The Muppets (dir. James Bobin)


From the first clever, hilarious teaser trailers, we knew we'd be in for a winking delight courtesy of The Muppets come the end of the year. And the film delivered on that, being charming and sweet without ever necessarily being laugh-out-loud hilarious all the time. Walter enlists his human brother Gary (Jason Segel, who co-wrote the screenplay) and Gary's longtime girlfriend Mary (Amy Adams, in Enchanted mode) to help the Muppets save their legendary theater from being torn down by an evil oil baron (Chris Cooper). In the spirit of The Muppet Show, there's plenty of self-referential humor, non-sequiters, musical numbers, and celebrity cameos. But even the spectacle of Cooper rapping (really, you should buy a ticket just to see those two glorious minutes) can't distract from the film's real stars, the Muppets themselves. The spirit of a bunch of misfits putting on a show permeates the film, and even if the finale feels a little limp compared to the chaos of the rest of the film, I'd be lying if I said I wasn't grinning ear-to-ear. B+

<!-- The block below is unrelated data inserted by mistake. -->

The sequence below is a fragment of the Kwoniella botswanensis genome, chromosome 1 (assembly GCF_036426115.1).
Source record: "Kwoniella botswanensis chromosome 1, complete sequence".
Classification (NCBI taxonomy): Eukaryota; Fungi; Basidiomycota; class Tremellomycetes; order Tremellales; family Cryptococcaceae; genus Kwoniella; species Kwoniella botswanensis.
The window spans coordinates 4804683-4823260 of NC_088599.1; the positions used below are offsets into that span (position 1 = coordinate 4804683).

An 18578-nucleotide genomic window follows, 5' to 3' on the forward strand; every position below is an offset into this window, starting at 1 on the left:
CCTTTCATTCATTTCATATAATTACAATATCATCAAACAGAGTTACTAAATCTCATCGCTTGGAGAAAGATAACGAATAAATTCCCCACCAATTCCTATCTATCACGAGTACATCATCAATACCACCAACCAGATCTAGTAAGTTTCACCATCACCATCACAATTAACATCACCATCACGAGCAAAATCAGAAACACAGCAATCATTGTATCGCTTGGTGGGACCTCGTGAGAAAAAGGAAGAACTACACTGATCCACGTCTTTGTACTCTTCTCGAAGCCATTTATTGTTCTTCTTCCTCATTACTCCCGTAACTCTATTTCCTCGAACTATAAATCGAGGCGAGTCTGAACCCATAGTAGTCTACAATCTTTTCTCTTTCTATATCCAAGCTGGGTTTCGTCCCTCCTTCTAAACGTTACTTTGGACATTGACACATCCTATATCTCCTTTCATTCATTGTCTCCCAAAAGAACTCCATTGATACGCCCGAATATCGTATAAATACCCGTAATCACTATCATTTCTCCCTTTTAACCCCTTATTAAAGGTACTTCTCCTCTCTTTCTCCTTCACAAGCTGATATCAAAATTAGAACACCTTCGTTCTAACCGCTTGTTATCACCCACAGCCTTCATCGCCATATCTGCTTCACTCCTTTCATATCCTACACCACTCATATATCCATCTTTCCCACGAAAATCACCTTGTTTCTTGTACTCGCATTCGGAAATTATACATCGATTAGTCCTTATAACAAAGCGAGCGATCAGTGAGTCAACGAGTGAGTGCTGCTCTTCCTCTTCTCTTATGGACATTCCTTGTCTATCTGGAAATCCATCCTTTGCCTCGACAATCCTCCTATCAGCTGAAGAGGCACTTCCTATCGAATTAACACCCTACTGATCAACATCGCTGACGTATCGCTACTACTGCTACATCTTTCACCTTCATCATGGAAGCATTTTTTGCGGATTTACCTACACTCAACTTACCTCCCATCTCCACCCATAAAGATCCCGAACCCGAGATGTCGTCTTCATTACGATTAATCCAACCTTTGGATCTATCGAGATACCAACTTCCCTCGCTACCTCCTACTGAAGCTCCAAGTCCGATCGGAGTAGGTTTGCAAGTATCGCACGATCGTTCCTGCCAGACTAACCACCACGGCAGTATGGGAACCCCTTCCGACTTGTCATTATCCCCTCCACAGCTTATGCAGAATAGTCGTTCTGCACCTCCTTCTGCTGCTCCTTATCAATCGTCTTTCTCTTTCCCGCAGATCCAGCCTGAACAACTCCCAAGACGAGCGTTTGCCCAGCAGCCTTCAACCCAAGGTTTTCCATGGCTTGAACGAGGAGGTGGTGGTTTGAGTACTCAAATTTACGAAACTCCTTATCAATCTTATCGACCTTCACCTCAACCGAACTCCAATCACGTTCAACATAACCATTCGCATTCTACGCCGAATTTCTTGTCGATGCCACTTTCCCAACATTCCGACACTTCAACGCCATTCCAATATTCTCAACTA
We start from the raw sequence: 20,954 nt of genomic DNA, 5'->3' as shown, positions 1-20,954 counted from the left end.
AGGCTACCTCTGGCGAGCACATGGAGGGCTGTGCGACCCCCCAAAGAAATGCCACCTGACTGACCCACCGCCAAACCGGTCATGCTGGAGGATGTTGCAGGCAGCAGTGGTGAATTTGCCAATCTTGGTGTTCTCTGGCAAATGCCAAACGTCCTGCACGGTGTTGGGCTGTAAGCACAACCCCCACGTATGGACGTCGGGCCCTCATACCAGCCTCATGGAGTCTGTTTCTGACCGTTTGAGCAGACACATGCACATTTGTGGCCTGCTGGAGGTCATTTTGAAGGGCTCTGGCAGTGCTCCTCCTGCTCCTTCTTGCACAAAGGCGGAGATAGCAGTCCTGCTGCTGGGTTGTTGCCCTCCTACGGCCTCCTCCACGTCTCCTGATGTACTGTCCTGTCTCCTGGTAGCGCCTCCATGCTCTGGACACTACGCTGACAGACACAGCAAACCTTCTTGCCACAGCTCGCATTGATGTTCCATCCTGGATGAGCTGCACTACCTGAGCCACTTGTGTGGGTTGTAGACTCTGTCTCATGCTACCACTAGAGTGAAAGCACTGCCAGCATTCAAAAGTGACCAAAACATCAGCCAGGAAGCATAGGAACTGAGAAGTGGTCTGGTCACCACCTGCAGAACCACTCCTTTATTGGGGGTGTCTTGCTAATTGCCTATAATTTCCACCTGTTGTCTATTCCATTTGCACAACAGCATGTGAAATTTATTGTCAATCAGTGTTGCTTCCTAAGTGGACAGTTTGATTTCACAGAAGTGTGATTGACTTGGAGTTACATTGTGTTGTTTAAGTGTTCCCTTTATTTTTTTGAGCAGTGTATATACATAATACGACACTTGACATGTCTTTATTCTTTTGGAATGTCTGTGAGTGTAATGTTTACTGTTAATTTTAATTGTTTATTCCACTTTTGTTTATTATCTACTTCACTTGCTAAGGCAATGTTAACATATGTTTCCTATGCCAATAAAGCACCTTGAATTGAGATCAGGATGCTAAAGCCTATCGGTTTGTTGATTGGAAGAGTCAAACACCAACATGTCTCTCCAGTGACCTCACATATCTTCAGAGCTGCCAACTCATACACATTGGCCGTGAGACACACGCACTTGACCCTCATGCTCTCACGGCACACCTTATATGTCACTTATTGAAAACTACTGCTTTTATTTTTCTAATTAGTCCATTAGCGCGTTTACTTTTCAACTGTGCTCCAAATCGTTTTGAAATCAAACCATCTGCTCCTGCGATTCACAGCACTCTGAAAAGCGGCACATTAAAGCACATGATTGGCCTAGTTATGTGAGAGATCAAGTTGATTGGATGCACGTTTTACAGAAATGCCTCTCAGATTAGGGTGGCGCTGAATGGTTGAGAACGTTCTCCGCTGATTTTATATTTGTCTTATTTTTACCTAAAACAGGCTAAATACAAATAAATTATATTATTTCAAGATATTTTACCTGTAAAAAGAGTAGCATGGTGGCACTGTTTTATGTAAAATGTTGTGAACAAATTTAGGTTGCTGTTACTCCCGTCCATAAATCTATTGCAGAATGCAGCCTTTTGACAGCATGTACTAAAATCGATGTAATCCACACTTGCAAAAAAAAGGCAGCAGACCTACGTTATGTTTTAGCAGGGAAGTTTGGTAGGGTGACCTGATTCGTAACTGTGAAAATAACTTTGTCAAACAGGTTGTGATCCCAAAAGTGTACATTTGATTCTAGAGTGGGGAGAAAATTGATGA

Weekend (dir. Andrew Haigh)


Now here's another film that hit remarkably close to home for me: set over the course of about 48 hours in Nottingham, Russell (Tom Cullen) picks up Glen (Chris New) at a gay club, but what starts as a drunken one night stand soon blossoms into something more. Writer-director Haigh has created a marvelously intimate portrait of love here, but what really makes Weekend soar is the believable and human chemistry between Cullen and New, both relative newcomers to the screen. They take this heartbreaking and reaffirming romance to new heights, resulting in what's not just a high point for queer cinema, but a high point in cinematic romances as well. A+